New Distribution Capabilities – Airlines as big data companies | Air and Space Law | Ole Miss
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New Distribution Capabilities – Airlines as big data companies

New Distribution Capabilities – Airlines as big data companies

It is no secret that airlines have a turbulent relationship with Global Distribution Systems (formerly known as Computer Reservation Systems), such as Amadeus, Sabre and Travelport.  GDSs are platforms that facilitate transactions between airlines and travel agents.  For years, airlines have complained about booking fees charged by GDSs.  Now, they are striking back, led predominantly by Lufthansa, which imposed a €16.00 surcharge on all bookings not made through its own website, reclaiming not just costs but also data.

In many ways airlines have been victims of their successes.  CRSs were created by airlines in the wake of World War II as passenger travel increased dramatically and airlines needed faster, better ways to facilitate electronic bookings.  These systems were owned and operated by airlines, with travel agents granted access to electronically updated schedules and fares.


The deregulation of the airline industry by the Carter administration disrupted this system.  As competition increased, airlines exploited their CRS systems, protecting their market shares by biasing CRS screen displays in their favour and to the detriment of non-CRS owning airlines.  It was not long before antitrust laws caught up.  Then, CRS rules were put into place in the US in 1984; Europe followed in 1989 with a Code of Conduct for CRSs.

Compliance with antitrust laws and regulations was onerous, prompting airlines to divest themselves of CRSs.  Then, the Internet allowed airlines to sell tickets directly to passengers via their own websites.  By 2004, CRSs became GDSs and the market was sufficiently competitive for the US to phase out CRS regulations.  While the EU maintained its Code of Conduct, it relaxed certain provisions in the latest iteration, Regulation (EC) 80/2009.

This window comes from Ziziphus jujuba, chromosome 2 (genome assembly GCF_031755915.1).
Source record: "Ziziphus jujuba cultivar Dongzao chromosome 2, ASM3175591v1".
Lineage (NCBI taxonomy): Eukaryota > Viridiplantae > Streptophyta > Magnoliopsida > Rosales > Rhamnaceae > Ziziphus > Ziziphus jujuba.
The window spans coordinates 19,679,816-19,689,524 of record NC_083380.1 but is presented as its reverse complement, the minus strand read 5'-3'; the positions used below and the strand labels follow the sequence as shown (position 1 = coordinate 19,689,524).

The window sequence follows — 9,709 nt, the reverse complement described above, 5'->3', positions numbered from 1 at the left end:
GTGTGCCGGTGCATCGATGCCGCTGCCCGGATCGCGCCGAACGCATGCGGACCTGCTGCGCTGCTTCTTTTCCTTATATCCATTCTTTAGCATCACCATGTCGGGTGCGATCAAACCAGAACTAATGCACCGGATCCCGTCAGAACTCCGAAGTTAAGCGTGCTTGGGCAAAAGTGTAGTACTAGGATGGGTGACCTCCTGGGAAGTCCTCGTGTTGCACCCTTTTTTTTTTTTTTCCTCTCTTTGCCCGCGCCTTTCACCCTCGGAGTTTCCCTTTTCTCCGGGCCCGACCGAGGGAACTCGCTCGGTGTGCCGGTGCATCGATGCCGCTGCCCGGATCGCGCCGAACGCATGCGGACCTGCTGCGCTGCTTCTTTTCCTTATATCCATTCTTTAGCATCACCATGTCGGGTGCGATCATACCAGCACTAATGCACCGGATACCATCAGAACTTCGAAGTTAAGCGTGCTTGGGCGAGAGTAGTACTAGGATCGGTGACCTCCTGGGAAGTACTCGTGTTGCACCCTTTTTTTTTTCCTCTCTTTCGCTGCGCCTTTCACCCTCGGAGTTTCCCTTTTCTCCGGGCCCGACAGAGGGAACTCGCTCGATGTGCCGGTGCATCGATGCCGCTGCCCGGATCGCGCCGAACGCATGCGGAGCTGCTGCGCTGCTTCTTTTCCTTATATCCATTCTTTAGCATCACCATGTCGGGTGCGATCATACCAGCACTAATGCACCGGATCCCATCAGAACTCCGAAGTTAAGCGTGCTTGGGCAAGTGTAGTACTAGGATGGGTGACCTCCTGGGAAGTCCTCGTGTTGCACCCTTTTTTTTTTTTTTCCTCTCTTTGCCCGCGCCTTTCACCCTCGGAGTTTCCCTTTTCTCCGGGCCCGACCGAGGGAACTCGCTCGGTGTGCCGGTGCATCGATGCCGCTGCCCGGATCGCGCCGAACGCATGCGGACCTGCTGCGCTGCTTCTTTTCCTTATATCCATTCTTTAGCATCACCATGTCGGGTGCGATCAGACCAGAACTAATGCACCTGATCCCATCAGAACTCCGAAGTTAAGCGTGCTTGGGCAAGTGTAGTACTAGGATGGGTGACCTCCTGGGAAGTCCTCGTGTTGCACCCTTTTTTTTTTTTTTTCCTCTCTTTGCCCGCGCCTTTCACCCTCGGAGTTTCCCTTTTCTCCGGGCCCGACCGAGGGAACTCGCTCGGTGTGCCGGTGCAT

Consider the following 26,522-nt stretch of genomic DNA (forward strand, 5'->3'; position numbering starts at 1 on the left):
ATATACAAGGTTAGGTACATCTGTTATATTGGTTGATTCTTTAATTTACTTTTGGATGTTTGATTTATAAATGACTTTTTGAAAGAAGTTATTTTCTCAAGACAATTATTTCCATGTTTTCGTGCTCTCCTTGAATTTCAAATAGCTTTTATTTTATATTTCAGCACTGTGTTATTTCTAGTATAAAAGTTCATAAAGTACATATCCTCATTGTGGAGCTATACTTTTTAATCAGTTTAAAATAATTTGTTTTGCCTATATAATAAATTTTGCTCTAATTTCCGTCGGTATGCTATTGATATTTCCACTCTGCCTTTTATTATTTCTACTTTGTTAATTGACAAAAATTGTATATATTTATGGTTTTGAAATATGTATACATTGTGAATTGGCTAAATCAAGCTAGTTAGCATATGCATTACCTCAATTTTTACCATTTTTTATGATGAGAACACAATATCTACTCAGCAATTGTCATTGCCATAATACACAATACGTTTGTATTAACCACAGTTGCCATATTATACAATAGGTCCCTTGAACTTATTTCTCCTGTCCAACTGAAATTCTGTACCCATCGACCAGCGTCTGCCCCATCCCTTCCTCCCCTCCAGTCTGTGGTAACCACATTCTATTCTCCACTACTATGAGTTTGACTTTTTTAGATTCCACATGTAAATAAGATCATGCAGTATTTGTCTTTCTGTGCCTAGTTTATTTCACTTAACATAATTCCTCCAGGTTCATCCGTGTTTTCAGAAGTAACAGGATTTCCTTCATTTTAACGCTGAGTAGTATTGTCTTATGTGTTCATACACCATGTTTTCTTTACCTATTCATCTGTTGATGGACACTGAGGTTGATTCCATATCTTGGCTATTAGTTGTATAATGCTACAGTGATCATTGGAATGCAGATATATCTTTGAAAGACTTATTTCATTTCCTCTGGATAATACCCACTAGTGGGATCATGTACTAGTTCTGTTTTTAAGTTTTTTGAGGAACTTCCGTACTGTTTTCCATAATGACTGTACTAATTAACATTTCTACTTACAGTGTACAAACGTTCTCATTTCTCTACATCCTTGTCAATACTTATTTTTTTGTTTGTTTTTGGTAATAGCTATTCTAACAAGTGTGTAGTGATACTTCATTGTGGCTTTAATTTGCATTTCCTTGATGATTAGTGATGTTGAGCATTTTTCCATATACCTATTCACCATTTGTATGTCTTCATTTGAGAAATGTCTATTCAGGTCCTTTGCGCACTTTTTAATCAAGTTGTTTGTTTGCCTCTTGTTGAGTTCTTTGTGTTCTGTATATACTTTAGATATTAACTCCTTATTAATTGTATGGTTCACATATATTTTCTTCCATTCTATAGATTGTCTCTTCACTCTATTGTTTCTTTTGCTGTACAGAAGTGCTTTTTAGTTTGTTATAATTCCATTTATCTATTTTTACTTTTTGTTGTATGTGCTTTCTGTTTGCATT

The die appeared to be cast – airlines had intermediated themselves, creating a market for their own data that is dominated by an oligopoly of robust actors who sit between airlines and passengers.  Enter the IATA’s New Distribution Capabilities.

In 2012, IATA adopted Resolution 787, an agreement for Enhanced Airline Distribution.  The resolution established a process for developing a technical standard for data exchange that updates the current EDIFACT technical standard – the standard used by GDSs – and seeks to replace it with an Extensible Mark-up Language (XML) standard.  Anyone can use this new standard to create new distribution channels for airline offers to passengers.  That means more apps, more websites, more digital platforms for airline bookings.

It is clear from the US Department of Transportation Order approving Resolution 787 that airlines are seeking to disrupt GDSs.  As the Order notes, “Proponents … point out that the new standard would create potential for increased competition in the technology sector, which is currently dominated by three GDSs….” (DOT Order 2014-5-7, at 4 (emphasis added)).  This is not the disintermediation that arose with the Internet and brought airlines back into direct contact with shopping passengers.  This is stimulation of the market through increased intermediation.

Lufthansa is doubling down on this strategy.  Beginning in October 2018, the Lufthansa Group will make Lufthansa and Swiss lounges accessible ‘exclusively’ through New Distribution Capability (NDC) channels; in January 2019, it will begin paying travel agencies €1.00 each time customers fly on a ticket booked through an NDC channel.

What’s good for the goose is good for the gander.  GDSs are free to build platforms that do these things and are moving in that direction. With deep pockets and decades of industry experience, they may be best positioned to avail themselves of NDC.  However, NDC entails another kind of shift in the current structure of information distribution – not merely from one technical standard to another.

Under the old standard, airlines publish fares (offers) to GDSs, which in turn make those offers available to travel agents, both brick and mortar and online.  Under the new standard, intermediaries first contact airlines, which tailor offers for each passenger based upon historical purchase information, allowing airlines to be the repositories and gate-keepers of valuable passenger data.  Like Uber, airlines are becoming big data companies, and in today’s digital economy, data is everything.

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